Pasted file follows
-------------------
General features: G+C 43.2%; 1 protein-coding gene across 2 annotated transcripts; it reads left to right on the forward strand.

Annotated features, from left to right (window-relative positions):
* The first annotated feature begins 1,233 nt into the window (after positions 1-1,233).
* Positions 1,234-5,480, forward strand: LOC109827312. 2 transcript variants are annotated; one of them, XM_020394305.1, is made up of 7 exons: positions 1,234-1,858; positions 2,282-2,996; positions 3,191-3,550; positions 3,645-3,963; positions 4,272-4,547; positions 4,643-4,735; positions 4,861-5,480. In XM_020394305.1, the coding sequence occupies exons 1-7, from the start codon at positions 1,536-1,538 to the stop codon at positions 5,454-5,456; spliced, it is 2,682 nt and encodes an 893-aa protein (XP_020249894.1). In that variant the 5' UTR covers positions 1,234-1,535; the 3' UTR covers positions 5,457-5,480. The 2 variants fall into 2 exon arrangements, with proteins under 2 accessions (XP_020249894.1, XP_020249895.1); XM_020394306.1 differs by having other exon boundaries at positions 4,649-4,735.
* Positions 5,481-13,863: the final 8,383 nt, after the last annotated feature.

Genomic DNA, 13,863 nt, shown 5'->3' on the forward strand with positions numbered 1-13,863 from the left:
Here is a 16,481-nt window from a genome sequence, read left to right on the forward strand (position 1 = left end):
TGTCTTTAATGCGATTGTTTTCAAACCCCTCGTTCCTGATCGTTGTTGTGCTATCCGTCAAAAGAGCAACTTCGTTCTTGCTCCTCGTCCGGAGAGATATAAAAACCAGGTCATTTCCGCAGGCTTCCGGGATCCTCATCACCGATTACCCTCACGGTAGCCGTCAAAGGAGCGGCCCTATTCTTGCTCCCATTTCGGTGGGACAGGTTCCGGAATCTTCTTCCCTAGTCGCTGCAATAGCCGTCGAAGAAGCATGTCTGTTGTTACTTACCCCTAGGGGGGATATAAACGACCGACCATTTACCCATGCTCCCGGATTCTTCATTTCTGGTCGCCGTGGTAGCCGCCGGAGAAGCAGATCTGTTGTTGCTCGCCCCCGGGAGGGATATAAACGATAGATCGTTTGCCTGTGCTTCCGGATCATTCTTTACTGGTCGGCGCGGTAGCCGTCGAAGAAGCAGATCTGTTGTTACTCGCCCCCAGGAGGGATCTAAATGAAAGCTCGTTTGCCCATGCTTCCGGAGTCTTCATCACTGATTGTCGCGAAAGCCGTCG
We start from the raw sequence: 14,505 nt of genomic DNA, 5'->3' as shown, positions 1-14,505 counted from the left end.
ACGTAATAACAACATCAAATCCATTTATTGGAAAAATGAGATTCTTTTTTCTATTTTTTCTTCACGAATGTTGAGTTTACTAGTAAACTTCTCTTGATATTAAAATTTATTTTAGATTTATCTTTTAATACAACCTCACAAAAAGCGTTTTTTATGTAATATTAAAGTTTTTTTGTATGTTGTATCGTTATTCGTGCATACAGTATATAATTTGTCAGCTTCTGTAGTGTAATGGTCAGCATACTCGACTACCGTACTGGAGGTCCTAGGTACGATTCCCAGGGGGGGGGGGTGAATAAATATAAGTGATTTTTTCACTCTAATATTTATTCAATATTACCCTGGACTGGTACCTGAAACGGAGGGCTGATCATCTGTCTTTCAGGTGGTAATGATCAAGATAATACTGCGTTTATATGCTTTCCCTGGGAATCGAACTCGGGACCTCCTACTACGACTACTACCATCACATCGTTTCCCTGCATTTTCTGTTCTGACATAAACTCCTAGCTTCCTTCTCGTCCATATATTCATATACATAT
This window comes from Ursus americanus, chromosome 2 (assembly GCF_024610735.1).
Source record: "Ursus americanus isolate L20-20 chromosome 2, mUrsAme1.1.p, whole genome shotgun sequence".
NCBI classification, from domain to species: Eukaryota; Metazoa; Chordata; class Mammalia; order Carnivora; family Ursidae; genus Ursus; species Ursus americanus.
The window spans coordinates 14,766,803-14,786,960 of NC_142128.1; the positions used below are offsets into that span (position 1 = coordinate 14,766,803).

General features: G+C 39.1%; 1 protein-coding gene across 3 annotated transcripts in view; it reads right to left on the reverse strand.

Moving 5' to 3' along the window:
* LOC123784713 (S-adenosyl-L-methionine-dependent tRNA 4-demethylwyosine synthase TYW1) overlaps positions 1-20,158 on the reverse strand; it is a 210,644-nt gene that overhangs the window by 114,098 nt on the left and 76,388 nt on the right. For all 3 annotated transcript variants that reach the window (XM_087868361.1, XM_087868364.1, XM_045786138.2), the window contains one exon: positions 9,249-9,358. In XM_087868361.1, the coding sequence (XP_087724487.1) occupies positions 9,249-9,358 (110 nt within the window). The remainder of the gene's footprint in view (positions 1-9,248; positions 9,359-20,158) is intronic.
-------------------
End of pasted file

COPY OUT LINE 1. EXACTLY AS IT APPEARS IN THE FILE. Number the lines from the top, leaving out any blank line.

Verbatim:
General features: G+C 43.2%; 1 protein-coding gene across 2 annotated transcripts; it reads left to right on the forward strand.